study with a statistical analysis I nevertheless believe that
the empirical data collected from the interviews is no less
valuable an insight into the sexual phenomenology of gay men,
establishing how a particular group of gay men experience
their sexual needs and feeling. This data, coupled with the
bibliographic and theoretical research including research
at The Kinsey Institute and The One Institute/International
Gay and Lesbian Archives (IGLA) at University of Southern
California, provides a unique resource for the general public
and future researchers.
suggest that further research would be desirable into the
construction of the stereotypical 'ideal' of the muscular
mesomorphic body image, and the positioning and placement
of this image within certain valued individual and cultural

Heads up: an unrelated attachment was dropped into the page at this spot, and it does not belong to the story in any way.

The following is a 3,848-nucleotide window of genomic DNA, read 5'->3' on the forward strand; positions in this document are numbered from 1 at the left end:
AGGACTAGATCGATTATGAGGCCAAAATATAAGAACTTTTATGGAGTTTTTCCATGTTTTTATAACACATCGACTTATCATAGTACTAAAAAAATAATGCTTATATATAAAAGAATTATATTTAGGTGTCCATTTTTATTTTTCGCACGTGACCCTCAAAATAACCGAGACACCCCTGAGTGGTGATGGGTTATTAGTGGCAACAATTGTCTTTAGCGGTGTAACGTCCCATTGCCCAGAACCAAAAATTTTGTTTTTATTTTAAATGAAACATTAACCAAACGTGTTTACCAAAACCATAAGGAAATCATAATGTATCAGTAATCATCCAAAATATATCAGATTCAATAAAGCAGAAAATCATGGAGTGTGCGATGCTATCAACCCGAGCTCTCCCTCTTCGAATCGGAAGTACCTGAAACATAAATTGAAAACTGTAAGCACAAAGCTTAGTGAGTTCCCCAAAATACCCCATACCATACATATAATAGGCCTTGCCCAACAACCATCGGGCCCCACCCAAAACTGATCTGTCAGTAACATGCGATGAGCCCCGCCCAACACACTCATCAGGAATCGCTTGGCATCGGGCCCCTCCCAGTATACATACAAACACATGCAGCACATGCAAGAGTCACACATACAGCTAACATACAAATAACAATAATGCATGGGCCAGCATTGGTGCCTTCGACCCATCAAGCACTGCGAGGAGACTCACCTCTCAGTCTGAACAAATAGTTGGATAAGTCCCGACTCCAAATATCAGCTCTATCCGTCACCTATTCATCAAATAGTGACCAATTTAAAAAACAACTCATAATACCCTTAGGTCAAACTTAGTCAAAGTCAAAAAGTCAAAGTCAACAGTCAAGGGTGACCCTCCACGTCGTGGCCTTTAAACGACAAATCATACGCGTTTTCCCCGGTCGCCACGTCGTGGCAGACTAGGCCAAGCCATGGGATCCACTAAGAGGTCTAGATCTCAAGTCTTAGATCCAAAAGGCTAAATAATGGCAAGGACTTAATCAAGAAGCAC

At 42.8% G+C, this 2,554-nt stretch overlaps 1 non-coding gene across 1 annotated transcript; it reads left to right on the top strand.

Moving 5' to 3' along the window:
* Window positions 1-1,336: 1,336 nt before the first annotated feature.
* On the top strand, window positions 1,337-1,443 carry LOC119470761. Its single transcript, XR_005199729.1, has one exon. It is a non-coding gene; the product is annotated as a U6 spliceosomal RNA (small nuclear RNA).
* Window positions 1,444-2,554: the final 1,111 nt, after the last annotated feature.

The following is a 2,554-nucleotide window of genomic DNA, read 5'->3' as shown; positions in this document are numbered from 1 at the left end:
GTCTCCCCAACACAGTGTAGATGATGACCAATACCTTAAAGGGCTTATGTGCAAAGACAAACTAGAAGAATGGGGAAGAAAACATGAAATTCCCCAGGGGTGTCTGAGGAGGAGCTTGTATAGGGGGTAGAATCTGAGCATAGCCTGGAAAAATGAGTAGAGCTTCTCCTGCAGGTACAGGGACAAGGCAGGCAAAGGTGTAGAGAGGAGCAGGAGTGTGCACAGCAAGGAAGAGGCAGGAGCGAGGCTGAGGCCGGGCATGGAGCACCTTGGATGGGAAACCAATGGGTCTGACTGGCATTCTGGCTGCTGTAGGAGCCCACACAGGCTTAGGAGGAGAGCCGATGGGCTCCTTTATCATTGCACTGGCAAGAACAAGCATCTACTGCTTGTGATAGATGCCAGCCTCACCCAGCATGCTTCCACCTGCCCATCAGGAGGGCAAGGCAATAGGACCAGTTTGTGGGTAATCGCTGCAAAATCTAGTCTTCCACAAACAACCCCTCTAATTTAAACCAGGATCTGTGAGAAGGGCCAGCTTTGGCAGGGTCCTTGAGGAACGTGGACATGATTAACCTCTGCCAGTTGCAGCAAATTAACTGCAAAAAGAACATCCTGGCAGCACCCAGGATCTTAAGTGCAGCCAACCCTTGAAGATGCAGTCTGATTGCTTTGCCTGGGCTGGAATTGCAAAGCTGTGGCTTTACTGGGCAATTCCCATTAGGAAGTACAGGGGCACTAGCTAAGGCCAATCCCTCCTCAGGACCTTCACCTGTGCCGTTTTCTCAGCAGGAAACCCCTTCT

disciplinary systems. The outcomes of this future research
may provide greater information on the ability to change the
semiotic language of these systems in order to open up to
gay men a greater range of body images that they can find
desirable as fantasy figures. I also suggest the commissioning
of a qualitative study of gay men to further qualify the conclusions
of the current research project. The results of the current
research project would benefit from further research based
on a larger qualitative study focused on the sexual habits
of gay men which could examine the linkage between self-esteem,
body image and unsafe sex in a statistical format.
completing my doctorate in 2001 the research has been stored
at RMIT University Library in Melbourne
and very few people have seen it. In 2005 I decided to remedy
this situation by adapting the research and making it into a
website. Whilst the research is 5 years old little research
has been undertaken in these areasin the intervening years.
HIV sero-conversion rates have risen substantially
within the gay community in Australia and around the world but
the disease seems to have been forgotten by all but those that
work to prevent the disease from spreading within the community